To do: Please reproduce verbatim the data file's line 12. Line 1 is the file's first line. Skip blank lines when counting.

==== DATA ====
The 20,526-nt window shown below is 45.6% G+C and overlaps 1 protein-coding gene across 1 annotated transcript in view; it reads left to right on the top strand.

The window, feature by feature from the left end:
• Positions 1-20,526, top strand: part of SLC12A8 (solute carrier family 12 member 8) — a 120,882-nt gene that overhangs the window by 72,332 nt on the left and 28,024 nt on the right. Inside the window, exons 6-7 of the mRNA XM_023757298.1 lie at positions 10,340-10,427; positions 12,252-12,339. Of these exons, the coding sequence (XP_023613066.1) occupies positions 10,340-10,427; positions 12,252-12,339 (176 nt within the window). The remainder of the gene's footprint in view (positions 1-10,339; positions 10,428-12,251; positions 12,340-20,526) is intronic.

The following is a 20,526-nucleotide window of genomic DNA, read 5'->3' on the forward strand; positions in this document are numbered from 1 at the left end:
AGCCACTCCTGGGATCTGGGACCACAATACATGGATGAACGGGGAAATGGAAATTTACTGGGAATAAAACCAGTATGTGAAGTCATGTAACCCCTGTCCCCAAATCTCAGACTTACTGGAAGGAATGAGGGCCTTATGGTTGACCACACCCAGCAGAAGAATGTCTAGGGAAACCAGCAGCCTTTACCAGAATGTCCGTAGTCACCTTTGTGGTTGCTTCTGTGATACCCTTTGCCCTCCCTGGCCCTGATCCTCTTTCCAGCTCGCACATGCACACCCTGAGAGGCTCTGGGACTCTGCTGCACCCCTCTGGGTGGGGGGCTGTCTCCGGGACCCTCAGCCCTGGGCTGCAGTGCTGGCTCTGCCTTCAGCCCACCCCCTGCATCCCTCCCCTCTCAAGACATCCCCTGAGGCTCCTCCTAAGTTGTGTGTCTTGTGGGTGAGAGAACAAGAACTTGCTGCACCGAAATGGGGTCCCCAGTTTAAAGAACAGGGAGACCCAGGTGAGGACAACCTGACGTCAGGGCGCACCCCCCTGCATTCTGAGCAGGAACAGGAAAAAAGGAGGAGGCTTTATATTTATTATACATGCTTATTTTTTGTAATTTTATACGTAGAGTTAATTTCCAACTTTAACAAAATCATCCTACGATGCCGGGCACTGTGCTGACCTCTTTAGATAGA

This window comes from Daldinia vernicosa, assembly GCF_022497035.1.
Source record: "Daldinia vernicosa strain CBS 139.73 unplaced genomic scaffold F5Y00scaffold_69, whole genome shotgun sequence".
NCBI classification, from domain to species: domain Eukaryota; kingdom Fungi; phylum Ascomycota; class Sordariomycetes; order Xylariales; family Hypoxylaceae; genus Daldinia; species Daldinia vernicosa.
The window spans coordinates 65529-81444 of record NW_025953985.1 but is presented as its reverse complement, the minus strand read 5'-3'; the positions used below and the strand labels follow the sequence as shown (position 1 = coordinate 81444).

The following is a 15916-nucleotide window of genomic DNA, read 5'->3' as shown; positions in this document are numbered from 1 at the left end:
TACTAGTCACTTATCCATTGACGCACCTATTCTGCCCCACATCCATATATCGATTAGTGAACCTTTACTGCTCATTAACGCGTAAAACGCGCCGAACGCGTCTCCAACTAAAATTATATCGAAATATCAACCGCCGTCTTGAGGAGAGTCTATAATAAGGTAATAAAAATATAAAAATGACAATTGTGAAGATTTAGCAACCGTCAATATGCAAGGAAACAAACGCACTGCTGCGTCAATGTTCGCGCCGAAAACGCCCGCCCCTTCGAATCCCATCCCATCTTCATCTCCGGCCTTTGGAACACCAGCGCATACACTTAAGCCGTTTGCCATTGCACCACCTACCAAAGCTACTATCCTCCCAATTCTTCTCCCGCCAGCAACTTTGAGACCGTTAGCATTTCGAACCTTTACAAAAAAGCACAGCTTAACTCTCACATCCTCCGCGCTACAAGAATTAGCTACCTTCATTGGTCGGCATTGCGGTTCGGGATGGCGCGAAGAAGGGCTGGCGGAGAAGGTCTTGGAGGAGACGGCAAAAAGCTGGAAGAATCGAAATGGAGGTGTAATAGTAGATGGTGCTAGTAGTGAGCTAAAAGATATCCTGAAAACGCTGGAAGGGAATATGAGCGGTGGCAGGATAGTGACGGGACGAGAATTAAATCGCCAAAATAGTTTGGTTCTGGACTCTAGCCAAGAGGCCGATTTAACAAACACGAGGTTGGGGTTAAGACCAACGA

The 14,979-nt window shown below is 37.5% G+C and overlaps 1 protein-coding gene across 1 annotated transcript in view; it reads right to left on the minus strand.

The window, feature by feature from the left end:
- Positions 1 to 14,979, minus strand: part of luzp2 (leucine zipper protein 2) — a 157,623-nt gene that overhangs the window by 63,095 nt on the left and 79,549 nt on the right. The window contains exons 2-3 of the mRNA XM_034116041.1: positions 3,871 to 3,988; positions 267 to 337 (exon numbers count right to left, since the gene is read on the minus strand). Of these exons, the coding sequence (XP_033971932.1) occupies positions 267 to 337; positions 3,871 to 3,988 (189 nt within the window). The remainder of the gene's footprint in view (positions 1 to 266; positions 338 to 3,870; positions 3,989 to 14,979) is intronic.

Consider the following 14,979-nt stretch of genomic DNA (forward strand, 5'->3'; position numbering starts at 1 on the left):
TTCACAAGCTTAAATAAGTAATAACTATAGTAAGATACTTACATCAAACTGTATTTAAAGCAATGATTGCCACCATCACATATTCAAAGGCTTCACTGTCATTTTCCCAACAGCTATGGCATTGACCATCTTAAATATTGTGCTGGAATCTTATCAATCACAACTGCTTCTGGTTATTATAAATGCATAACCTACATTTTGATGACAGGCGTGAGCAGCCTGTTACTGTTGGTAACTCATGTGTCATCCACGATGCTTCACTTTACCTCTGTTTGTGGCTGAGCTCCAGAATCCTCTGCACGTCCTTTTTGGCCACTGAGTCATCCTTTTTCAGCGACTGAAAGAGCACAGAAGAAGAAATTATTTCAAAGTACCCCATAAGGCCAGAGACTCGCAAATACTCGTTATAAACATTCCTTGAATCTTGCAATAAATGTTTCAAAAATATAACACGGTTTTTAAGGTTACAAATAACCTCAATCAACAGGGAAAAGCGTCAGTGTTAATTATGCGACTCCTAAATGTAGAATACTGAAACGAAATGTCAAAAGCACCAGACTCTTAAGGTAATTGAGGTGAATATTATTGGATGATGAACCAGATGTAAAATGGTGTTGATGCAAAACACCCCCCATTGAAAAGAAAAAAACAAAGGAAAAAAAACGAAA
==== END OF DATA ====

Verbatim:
The 14,979-nt window shown below is 37.5% G+C and overlaps 1 protein-coding gene across 1 annotated transcript in view; it reads right to left on the minus strand.